Why Did the U.K. Slap JPMorgan With a Fine?

Britain’s Financial Conduct Authority (FCA) has fined JPMorgan Chase (NYSE:JPM) 3.08 million pounds ($4.6 million) for failings in its wealth management division, which was unable to prove that it had been giving clients the right financial advice.

The FCA said the unit had failed to keep adequate records on individuals’ investments, which led to the company giving its clients poor advice. From January 2010 to February 2012 the unit did not keep clients’ files up to date and failed to tell customers about the suitability of financial products.

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Tracey McDermott, the Financial Conduct Authority’s director of enforcement and financial crime, said in a statement, “No matter who they are, customers of wealth managers should be able to expect the firm to keep complete, up-to-date client records so that they can give the right advice. In this case the firm did not have complete records, nor did its management have the information they needed to recognize this.”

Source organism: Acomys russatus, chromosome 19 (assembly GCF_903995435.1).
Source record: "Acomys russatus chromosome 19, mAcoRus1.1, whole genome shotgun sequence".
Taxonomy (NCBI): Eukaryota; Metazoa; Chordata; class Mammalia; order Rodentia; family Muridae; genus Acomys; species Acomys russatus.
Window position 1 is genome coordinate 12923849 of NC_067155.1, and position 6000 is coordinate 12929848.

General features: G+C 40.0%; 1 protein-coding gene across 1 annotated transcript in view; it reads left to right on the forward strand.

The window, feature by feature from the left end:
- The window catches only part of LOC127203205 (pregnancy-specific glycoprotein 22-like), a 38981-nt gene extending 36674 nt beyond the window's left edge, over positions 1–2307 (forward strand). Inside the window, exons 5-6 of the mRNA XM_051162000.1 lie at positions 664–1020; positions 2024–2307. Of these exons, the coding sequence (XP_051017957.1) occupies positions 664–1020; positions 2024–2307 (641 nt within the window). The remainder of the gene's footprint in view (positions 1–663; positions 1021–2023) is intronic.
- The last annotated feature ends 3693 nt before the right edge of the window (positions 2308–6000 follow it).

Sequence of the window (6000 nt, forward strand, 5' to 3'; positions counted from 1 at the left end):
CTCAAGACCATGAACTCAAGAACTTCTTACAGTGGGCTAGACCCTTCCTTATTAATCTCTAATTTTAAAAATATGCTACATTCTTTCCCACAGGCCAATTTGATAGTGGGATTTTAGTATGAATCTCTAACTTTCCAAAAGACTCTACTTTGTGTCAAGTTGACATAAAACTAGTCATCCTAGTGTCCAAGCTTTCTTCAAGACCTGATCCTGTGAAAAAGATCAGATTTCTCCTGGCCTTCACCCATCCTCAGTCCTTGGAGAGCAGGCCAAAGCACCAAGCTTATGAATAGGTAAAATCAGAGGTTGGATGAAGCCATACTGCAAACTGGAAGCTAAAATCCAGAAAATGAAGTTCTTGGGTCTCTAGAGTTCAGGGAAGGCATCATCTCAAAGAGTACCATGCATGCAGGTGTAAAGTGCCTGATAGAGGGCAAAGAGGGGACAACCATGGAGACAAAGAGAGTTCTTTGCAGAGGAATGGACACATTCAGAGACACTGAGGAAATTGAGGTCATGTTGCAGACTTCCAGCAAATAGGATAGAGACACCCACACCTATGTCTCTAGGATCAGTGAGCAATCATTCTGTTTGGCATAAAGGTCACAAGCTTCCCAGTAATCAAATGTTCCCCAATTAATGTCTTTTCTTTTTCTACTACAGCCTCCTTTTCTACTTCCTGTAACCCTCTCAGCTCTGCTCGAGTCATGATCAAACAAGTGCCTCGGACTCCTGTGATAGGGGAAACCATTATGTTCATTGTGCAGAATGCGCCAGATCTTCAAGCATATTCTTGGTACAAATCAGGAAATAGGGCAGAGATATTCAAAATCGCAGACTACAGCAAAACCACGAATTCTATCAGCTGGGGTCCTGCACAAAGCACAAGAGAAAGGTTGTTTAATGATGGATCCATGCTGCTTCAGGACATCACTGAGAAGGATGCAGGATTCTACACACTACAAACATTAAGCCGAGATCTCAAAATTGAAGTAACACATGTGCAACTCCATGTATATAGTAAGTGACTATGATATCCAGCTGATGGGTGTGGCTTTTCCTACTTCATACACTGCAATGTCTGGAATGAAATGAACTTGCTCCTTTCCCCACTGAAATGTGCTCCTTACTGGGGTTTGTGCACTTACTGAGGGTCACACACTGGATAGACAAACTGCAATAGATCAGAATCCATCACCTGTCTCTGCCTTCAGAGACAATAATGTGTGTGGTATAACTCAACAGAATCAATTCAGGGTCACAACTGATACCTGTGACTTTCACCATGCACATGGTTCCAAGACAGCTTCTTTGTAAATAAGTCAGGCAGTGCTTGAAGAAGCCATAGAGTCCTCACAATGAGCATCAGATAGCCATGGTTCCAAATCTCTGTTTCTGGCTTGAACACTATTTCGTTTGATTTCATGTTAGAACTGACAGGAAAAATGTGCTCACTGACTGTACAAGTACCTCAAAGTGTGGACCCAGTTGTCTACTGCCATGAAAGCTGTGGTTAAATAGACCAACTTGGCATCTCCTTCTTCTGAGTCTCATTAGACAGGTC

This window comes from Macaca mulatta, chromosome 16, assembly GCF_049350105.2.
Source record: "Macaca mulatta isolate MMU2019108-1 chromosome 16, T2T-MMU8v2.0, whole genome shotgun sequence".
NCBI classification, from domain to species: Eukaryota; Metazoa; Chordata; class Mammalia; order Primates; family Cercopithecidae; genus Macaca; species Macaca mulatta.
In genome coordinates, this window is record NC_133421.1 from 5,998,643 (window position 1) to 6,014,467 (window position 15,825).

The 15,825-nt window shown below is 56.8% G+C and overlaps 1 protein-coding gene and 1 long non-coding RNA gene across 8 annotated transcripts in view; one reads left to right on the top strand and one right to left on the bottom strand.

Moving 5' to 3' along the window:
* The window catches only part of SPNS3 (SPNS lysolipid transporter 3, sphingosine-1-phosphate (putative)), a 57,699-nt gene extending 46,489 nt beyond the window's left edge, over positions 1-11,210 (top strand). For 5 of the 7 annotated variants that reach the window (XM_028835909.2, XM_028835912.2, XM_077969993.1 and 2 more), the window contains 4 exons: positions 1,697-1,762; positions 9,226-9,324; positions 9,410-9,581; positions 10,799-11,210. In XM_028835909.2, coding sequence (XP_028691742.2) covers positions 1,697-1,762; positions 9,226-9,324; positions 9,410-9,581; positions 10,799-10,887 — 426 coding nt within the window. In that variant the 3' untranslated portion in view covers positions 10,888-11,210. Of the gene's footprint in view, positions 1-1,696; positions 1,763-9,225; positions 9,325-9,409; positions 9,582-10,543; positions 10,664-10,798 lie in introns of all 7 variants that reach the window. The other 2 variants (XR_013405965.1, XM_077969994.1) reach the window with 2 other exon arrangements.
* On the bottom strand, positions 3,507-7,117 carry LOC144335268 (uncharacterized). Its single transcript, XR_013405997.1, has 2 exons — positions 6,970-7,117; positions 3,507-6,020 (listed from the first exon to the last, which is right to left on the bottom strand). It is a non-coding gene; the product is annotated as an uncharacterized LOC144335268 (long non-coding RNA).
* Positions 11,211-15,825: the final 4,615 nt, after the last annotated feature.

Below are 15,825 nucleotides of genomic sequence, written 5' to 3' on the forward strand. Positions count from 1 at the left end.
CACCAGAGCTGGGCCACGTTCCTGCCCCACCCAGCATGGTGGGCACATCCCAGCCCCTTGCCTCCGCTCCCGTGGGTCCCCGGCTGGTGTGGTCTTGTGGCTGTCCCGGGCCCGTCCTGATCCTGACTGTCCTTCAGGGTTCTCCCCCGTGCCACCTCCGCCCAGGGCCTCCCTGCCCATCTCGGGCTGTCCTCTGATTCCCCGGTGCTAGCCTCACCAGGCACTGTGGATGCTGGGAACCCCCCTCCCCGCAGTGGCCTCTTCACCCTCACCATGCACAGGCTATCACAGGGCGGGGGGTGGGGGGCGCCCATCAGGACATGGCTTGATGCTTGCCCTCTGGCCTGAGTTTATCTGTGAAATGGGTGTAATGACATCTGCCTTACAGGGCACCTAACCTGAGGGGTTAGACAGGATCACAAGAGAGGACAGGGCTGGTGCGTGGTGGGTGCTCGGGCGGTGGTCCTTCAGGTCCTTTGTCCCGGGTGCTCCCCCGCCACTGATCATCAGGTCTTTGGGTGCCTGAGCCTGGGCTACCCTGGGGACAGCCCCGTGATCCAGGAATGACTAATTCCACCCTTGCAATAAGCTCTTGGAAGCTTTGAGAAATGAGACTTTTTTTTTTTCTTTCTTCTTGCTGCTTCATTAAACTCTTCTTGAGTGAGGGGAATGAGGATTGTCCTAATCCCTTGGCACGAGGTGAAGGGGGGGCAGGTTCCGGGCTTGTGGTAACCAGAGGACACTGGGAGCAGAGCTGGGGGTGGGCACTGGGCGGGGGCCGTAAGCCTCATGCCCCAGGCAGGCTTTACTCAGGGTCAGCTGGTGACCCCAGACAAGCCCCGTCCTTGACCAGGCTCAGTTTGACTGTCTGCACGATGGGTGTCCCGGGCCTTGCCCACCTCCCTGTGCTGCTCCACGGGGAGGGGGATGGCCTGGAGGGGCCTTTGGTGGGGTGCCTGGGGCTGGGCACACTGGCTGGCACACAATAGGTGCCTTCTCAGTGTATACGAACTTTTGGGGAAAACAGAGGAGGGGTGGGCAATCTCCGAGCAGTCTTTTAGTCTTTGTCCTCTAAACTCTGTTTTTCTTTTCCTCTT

The British watchdog group examined 25 customers and found “significant gaps,” including information about how much risk the customers were willing to take on, in 22 of the files. The FCA is set to publish its findings about a wider review of the wealth management sector in Britain as a whole. In the last three years HSBC (NYSE:HBC) and Barclays (NYSE:BCS) have also faced heavy fines for selling inappropriate financial products to their clients.

For now it doesn’t appear that the record-keeping issues had negatively affected any clients, though customers were exposed to the risk of being advised to make inappropriate investments.The FCA did say that JPMorgan took “prompt action” to overhaul how it determines which investments are appropriate for clients and to improve its record keeping practices after the failings were pointed out.

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JPMorgan is also facing regulatory problems in the U.S. At least eight federal agencies, including the Federal Regulatory Energy Commission, are investigating the company over charges that the bank misrepresented energy prices in several states.

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